At least 15 dead as wall collapses in monsoon-hit Mumbai

India’s monsoon season runs from June to September. (AP)
Updated 02 July 2019
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At least 15 dead as wall collapses in monsoon-hit Mumbai

  • The tragedy came as the teeming coastal settlement of 20 million residents was lashed by heavy rains
  • Rescuers were sifting through the wreckage of the wall that collapsed in a slum area in Mumbai’s north

MUMBAI: At least 15 people were killed in India’s financial capital of Mumbai early Tuesday when a wall collapsed during torrential monsoon downpours.
Another 69 were injured when the structure came down around 2am (2030 GMT Monday) in a slum settlement, Tanaji Kamble, a disaster management spokesman for Mumbai’s local authority, told AFP.
The tragedy came as the teeming coastal settlement of 20 million residents was lashed by heavy rains for a second consecutive day, bringing the city to a virtual standstill.
Authorities declared Tuesday a public holiday and advised all residents to stay indoors. Schools and colleges were closed while flights were diverted from Mumbai’s main airport.
Large swathes of Mumbai received around 100 millimeters (4 inches) of rain overnight into Tuesday morning, leaving low-lying parts submerged in water.
Train services on Mumbai’s colonial-era rail network, a lifeline for the city’s population, were reduced due to waterlogged tracks while motorists were seen pushing cars through flooded streets.
Rescuers were sifting through the wreckage of the wall that collapsed in a slum area in Mumbai’s north, in the hope of finding more survivors trapped under rubble.
“Rescue operations are underway and more details are awaited. Besides, a team of fire brigade and local police also reached the spot and took control of the situation,” a National Disaster Response Force official told the Press Trust of India news agency.
Mumbai’s streets regularly flood during the monsoon, which runs from June until September or October, and which provides India with most of its annual rainfall.
In 2005, 950 millimeters (37 inches) of rain fell on the coastal metropolis in just 24 hours, killing more than 500 people.
In August 2017, intense rainfall brought the commercial hub to a virtual standstill for two days and left at least 10 people dead.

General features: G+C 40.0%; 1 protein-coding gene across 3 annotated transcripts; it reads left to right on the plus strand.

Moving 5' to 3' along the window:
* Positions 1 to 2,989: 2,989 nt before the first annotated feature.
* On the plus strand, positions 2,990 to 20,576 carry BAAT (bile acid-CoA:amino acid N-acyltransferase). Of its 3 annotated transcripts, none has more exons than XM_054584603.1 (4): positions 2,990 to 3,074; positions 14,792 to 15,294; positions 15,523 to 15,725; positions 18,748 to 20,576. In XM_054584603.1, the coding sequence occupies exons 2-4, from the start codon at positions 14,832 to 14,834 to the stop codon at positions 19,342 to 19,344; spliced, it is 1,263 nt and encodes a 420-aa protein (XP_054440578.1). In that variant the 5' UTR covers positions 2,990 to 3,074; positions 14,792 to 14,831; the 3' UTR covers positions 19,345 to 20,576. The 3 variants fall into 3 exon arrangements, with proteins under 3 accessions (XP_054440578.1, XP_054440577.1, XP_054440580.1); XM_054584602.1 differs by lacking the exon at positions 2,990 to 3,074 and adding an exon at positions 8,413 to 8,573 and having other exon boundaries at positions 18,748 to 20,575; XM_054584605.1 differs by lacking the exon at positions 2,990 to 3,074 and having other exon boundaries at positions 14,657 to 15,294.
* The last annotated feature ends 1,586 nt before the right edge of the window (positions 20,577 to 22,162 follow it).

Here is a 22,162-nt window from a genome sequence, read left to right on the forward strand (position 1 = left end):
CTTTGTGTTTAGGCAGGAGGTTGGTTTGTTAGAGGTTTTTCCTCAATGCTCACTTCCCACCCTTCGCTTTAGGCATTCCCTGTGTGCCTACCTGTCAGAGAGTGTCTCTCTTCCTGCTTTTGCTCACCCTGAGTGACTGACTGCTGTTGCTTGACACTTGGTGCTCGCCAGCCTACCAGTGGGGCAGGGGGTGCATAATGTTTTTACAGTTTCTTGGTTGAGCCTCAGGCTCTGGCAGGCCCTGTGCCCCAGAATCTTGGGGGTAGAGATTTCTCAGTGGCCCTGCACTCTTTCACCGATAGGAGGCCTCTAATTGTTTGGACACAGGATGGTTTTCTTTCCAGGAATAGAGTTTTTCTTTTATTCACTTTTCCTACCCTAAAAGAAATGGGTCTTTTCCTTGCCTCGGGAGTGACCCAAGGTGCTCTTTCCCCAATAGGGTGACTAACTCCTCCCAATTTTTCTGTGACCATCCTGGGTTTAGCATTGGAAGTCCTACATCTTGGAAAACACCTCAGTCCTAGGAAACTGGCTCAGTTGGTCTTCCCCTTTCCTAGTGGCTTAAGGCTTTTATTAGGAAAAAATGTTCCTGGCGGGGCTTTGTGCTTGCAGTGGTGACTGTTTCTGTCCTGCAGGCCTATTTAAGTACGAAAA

Building collapses are common during the monsoon when dilapidated structures buckle under the weight of continuous rain.
Activists say Mumbai’s susceptibility to floods has worsened in recent years due to a construction boom that is trying to keep up with the city’s swelling population.
Much of Mumbai’s mangrove cover, which is extremely effective in helping to drain water, has been destroyed over the past decade to make way for glitzy high-rises.
According to various studies, anywhere between 40 to 50 percent of the city’s population live in slums, which become a sea of blue tarpaulin every monsoon as residents try to keep out the rain.


Villagers angry as Portugal wildfire still rages

A villager tries to extinguish a wildfire at the village of Chaveira, near Macao, in central Portugal on Monday, July 22, 2019. (AP)
Updated 11 min 2 sec ago
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Villagers angry as Portugal wildfire still rages

  • By evening, the fire was only 70% under control because of the strong winds and high temperatures, Civil Protection commander Pedro Nunes said, adding there were currently no homes or villages at risk

VILA DE REI/MACAO, Portugal: After more than 50 hours, firefighters were still battling a wildfire in central Portugal late on Monday, as villagers and local authorities blamed a lack of resources and government inaction for the damage caused by the flames.